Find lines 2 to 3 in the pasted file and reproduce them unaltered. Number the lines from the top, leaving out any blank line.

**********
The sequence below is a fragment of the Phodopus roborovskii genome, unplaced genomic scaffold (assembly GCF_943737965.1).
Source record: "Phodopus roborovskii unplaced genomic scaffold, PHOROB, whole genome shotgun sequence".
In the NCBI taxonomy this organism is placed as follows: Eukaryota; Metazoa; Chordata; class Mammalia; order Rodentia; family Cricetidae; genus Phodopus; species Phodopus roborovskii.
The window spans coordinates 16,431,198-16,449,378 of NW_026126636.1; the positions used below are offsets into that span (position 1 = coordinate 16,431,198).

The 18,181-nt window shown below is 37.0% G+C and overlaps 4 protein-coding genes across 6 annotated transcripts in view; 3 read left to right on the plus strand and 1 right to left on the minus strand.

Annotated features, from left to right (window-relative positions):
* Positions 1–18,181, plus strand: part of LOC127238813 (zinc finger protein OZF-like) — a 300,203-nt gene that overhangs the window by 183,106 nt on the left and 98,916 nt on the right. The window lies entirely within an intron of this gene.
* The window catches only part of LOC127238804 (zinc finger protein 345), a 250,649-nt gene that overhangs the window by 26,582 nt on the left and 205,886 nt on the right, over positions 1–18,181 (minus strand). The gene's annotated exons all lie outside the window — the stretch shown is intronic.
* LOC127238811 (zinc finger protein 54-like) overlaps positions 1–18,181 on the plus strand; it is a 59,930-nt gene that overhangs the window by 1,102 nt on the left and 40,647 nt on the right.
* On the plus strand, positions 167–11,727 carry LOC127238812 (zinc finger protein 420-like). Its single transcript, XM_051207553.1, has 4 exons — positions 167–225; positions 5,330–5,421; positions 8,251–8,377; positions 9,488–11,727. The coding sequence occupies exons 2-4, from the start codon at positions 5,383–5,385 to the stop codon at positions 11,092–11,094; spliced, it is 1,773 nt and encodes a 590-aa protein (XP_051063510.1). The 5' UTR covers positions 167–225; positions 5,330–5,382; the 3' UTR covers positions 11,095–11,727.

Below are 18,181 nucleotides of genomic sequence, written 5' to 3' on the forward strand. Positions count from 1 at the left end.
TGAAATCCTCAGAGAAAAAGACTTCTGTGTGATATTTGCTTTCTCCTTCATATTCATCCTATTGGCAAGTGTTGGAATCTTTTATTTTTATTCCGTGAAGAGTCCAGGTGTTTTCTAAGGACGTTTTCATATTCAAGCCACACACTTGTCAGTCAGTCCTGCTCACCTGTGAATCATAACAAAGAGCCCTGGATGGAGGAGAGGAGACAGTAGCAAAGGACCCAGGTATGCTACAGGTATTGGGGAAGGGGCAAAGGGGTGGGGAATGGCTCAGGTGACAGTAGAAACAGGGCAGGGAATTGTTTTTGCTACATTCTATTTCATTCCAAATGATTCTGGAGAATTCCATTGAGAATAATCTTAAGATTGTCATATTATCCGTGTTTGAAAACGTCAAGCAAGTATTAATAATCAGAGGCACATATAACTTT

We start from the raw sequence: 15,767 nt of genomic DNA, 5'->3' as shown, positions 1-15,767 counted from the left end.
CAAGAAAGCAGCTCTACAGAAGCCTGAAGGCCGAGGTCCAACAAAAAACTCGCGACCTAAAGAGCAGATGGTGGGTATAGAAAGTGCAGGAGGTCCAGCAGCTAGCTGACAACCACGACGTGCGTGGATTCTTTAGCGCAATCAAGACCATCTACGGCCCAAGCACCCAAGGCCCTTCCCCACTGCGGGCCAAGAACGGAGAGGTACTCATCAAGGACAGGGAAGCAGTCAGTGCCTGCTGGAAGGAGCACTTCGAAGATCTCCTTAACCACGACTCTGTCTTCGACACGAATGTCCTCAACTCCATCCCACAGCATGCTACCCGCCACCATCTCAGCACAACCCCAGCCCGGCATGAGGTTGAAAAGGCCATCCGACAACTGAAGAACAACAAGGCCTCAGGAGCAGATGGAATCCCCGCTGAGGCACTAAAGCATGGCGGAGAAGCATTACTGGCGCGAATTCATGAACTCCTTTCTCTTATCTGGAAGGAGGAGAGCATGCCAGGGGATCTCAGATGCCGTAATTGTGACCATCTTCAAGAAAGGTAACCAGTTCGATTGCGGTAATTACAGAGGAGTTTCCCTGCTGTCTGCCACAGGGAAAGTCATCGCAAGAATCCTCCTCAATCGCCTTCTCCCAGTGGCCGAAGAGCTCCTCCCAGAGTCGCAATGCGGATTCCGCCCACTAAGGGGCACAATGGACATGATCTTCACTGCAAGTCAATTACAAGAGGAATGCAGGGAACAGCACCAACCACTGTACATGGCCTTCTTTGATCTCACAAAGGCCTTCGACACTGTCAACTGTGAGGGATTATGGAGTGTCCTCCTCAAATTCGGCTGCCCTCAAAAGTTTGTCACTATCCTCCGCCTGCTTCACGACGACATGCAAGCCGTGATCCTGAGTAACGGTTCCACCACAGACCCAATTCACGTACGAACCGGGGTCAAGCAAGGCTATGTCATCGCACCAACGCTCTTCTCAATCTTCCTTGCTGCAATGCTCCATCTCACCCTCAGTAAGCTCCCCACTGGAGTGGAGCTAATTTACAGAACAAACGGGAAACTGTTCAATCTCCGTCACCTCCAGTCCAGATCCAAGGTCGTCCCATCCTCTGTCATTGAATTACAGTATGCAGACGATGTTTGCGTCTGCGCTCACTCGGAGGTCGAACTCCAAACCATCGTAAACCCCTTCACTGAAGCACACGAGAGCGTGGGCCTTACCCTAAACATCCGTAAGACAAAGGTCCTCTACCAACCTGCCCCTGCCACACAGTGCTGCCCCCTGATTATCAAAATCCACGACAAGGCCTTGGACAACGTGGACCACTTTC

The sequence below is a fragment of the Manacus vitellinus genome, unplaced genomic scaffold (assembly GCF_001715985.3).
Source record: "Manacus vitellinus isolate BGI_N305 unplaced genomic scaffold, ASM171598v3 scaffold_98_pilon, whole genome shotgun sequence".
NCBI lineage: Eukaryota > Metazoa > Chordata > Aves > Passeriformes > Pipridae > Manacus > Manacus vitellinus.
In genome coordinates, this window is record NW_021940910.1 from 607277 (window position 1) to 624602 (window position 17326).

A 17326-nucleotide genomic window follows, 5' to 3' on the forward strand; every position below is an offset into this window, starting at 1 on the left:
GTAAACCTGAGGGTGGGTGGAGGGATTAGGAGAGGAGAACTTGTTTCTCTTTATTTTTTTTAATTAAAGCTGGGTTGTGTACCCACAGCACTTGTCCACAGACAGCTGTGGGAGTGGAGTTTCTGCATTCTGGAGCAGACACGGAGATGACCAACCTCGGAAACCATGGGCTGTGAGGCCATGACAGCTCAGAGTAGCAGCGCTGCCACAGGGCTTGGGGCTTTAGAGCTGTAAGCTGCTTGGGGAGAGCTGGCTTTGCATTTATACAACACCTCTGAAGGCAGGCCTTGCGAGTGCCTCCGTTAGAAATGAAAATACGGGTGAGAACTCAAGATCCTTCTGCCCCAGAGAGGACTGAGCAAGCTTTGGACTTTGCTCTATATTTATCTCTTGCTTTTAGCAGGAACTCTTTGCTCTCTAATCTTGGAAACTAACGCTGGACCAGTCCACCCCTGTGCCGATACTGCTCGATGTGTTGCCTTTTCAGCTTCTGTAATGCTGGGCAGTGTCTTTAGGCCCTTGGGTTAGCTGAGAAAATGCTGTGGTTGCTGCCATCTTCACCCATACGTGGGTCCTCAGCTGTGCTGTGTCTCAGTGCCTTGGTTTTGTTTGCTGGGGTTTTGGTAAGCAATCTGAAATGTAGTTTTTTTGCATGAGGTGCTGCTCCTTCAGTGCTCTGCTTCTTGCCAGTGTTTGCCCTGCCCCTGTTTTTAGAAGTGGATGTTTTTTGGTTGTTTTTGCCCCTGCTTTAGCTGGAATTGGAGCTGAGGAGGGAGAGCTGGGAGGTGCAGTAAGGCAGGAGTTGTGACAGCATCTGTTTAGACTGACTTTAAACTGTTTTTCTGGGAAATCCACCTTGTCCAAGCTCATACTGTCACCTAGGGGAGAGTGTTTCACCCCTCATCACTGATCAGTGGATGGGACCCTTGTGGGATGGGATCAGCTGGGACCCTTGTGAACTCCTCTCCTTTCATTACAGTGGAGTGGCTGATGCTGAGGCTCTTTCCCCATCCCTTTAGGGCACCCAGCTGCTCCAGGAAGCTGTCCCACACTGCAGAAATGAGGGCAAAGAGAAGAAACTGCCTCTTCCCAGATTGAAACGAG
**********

Source record: "Phodopus roborovskii unplaced genomic scaffold, PHOROB, whole genome shotgun sequence".
In the NCBI taxonomy this organism is placed as follows: Eukaryota; Metazoa; Chordata; class Mammalia; order Rodentia; family Cricetidae; genus Phodopus; species Phodopus roborovskii.